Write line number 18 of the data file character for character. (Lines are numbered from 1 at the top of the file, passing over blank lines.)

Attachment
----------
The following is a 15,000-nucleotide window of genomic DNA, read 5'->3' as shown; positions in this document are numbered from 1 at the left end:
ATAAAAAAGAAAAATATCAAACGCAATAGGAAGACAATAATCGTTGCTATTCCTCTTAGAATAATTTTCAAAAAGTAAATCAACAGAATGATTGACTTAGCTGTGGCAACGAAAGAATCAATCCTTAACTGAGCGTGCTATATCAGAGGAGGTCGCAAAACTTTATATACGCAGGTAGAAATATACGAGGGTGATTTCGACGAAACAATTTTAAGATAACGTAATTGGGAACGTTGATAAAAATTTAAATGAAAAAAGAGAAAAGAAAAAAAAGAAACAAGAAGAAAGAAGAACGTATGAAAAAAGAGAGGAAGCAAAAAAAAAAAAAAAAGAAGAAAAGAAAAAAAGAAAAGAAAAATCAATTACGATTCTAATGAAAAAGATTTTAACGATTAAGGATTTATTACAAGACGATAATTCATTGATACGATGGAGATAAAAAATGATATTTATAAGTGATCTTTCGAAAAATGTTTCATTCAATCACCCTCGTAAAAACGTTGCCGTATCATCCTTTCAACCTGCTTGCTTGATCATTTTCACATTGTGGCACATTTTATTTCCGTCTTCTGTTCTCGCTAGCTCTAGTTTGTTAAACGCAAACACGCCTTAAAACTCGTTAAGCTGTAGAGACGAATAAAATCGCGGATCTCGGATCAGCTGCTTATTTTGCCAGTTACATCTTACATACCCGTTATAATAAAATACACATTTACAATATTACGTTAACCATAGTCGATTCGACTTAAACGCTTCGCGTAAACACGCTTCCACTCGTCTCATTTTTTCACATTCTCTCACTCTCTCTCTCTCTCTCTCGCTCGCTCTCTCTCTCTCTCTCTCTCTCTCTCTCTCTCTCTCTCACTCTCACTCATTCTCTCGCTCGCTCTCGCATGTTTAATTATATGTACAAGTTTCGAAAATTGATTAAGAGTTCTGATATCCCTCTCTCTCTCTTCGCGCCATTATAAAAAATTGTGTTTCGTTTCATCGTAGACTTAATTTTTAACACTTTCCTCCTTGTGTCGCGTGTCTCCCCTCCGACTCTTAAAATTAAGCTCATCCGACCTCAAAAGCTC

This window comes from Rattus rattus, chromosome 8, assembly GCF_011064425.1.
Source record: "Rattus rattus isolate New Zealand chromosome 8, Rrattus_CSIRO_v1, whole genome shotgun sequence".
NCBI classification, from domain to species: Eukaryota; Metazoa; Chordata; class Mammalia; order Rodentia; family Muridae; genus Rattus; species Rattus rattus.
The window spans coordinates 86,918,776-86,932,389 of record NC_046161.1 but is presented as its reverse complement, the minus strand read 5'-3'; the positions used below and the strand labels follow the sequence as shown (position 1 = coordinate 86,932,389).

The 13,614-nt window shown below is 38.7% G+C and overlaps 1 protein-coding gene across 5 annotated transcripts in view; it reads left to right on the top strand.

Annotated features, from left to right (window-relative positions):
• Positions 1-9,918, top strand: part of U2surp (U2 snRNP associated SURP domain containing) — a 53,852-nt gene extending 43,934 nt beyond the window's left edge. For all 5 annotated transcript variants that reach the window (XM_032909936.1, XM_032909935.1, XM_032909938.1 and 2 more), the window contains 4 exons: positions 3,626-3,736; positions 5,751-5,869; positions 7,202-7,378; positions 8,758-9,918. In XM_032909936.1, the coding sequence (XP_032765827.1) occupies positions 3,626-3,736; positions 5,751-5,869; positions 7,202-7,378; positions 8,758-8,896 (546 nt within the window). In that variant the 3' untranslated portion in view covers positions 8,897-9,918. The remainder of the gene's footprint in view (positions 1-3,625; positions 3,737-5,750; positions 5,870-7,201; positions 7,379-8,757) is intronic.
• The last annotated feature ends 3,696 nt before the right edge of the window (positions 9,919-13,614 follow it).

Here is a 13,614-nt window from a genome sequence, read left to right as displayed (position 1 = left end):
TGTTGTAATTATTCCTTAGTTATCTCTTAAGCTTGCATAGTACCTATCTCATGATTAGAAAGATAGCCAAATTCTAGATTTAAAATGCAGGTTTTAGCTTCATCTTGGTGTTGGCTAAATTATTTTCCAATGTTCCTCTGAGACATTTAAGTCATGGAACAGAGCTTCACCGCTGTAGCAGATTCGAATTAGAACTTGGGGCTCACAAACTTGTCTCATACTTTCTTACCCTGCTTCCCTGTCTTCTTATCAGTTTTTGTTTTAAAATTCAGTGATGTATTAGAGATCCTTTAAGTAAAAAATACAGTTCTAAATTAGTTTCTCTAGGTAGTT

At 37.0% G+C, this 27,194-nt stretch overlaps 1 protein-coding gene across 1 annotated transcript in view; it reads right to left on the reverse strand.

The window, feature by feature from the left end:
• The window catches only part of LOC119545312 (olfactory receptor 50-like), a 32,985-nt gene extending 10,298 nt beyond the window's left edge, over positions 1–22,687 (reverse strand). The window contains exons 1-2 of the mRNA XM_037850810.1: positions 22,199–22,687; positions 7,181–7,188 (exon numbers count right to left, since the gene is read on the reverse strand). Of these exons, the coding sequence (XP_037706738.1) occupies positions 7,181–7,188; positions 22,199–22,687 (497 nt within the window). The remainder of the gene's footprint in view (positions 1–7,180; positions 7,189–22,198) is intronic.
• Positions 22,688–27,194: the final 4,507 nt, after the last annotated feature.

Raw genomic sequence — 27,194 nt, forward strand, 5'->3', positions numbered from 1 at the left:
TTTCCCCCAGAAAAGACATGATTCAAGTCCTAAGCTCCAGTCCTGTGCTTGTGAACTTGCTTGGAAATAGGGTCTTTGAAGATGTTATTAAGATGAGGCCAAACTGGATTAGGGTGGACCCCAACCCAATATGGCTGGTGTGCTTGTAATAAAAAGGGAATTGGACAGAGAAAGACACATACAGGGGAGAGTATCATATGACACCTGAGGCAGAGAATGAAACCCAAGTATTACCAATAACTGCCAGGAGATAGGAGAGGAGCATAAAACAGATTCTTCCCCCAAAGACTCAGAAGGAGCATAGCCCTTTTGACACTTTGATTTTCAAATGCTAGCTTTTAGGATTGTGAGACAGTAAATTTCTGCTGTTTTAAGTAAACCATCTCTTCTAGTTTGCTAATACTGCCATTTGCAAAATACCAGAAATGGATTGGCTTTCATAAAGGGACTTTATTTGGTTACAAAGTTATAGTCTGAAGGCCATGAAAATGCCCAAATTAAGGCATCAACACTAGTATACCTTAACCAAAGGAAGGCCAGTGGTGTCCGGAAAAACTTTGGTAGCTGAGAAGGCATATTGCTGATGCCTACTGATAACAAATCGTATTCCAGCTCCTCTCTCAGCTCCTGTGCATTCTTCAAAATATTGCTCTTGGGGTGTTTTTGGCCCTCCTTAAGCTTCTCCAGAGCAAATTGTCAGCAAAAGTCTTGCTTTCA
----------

TTTCCCCCAGAAAAGACATGATTCAAGTCCTAAGCTCCAGTCCTGTGCTTGTGAACTTGCTTGGAAATAGGGTCTTTGAAGATGTTATTAAGATGAGGCCAAACTGGATTAGGGTGGACCCCAACCCAATATGGCTGGTGTGCTTGTAATAAAAAGGGAATTGGACAGAGAAAGACACATACAGGGGAGAGTATCATATGACACCTGAGGCAGAGAATGAAACCCAAGTATTACCAATAACTGCCAGGAGATAGGAGAGGAGCATAAAACAGATTCTTCCCCCAAAGACTCAGAAGGAGCATAGCCCTTTTGACACTTTGATTTTCAAATGCTAGCTTTTAGGATTGTGAGACAGTAAATTTCTGCTGTTTTAAGTAAACCATCTCTTCTAGTTTGCTAATACTGCCATTTGCAAAATACCAGAAATGGATTGGCTTTCATAAAGGGACTTTATTTGGTTACAAAGTTATAGTCTGAAGGCCATGAAAATGCCCAAATTAAGGCATCAACACTAGTATACCTTAACCAAAGGAAGGCCAGTGGTGTCCGGAAAAACTTTGGTAGCTGAGAAGGCATATTGCTGATGCCTACTGATAACAAATCGTATTCCAGCTCCTCTCTCAGCTCCTGTGCATTCTTCAAAATATTGCTCTTGGGGTGTTTTTGGCCCTCCTTAAGCTTCTCCAGAGCAAATTGTCAGCAAAAGTCTTGCTTTCA